Although it is difficult to predict the outcome of this full-blown war, everyone can imagine the enormous devastation that such a confrontation would leave behind.

It seems that Iran will be forced to engage in this confrontation because it is well aware that the Israeli presence aims in part to undermine its stability and internal security. This makes it imperative for it to take preemptive measures. No one familiar with the Iranian and Israeli mindsets can imagine peaceful coexistence and geographical rapprochement between Iran and Israel. One of them leaving the Gulf region is the most logical scenario that comes to mind.

Limited confrontation

Iran may take steps and actions aimed at deterring the Gulf states that are at odds with Tehran from proceeding with the policy of normalisation and opening the doors for Israel to enter the region. Iran is trying, through the limited confrontation, to make the Gulf states understand that a comprehensive confrontation will be costly to all parties, and that the best option for the Gulf states is to prevent Israel from approaching the Iranian borders.

Under the current circumstances, Iran is expected to undertake this step and confrontation directly, and will not instruct its supporters and regional allies, such as the Yemeni Ansar Allah movement, the Lebanese Hezbollah, and the Popular Mobilisation Forces to carry it out. Instead, it will handle it itself in order to deliver a clearer message to Saudi Arabia and the UAE.

This scenario, if implemented, may slip into the scenario of a full-blown confrontation (the first scenario) even if Iran itself does not want it to, given the regional complexity and the severe tension between Iran and the Gulf states.

READ: Israel is America’s dagger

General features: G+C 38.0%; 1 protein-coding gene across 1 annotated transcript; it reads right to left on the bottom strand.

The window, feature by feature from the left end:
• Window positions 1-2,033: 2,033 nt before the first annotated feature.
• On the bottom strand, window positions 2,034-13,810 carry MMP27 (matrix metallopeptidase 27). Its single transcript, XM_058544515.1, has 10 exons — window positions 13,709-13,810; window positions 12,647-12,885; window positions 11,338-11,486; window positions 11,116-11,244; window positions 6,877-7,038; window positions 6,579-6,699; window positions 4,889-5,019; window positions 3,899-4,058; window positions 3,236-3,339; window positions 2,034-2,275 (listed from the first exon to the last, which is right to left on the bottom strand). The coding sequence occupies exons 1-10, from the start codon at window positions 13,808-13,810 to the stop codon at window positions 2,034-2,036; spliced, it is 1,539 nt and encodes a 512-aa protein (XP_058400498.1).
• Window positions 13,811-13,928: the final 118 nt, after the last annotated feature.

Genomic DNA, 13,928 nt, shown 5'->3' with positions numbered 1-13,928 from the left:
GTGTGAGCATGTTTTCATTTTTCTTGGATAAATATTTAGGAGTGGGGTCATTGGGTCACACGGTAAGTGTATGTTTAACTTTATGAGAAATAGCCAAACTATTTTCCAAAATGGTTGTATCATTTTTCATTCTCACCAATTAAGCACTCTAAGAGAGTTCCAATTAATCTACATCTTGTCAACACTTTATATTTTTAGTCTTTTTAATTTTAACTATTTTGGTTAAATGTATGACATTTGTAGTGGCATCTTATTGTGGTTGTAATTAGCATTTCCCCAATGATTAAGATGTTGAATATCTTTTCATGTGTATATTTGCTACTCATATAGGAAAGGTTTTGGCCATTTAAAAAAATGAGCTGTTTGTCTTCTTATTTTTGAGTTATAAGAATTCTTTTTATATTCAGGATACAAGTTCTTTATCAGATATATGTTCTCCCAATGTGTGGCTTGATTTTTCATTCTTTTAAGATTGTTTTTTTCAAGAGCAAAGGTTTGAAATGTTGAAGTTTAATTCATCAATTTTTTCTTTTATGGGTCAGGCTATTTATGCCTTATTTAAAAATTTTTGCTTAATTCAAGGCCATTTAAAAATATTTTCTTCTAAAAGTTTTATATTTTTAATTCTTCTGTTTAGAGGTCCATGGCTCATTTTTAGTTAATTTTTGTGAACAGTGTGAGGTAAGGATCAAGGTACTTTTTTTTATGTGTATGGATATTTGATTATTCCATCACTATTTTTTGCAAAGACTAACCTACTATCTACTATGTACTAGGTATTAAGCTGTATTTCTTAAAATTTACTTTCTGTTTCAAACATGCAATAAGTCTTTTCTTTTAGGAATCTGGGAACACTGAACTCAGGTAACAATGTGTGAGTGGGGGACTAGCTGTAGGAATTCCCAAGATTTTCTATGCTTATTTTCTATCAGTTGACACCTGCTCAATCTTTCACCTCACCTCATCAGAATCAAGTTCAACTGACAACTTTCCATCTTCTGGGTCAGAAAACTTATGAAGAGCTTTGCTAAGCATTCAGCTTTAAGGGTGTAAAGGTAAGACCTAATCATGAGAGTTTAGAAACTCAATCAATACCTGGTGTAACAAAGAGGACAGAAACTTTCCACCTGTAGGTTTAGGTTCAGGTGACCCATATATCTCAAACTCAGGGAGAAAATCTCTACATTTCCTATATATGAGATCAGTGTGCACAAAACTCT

The scenario of new alliances and continuous mobilisation

This Gulf-Israeli rapprochement may result in the building of new alliances in the region that are stronger than previous alliances. A new alliance between Iran, Turkey and Qatar may be formed based on an ideological and doctrinal basis, unlike the currently prevalent alliances controlled by interests. Forming this alliance would mean more rapprochement between Israel and other Arab countries, and consequently we will witness mobilisation on both sides and alliances on both sides in anticipation of zero hour.

As for Iran, the second and third scenarios are the least costly, because the option of a direct confrontation must implicate major countries such as the US, and Iran is not undergoing normal circumstances internally and externally, as sanctions have severely damaged the Iranian economy and imposed a kind of isolation in global trade. Therefore, Iran’s losses will be greater in the event of a full-blown confrontation compared to the scenario of limited confrontation or the scenario of continuing to mobilise and form new alliances.

Prolonging this mobilisation, despite its cost, is not without benefits and gains for Tehran, as it will strive to improve its image with the Sunni Muslim public after years of clashes and distortion following Tehran’s position on the events in Syria and the region. The Arab and Islamic street maintains a deep-rooted historical hostility towards Israel and any Arab or Muslim country that stands in the way of Israel will soon succeed in winning the friendship of the Muslim and Arab public and its mistakes that were committed in the recent period may be forgotten.

This article first appeared in Arabic on Arabi21 on 17 August 2020

The views expressed in this article belong to the author and do not necessarily reflect the editorial policy of Middle East Monitor.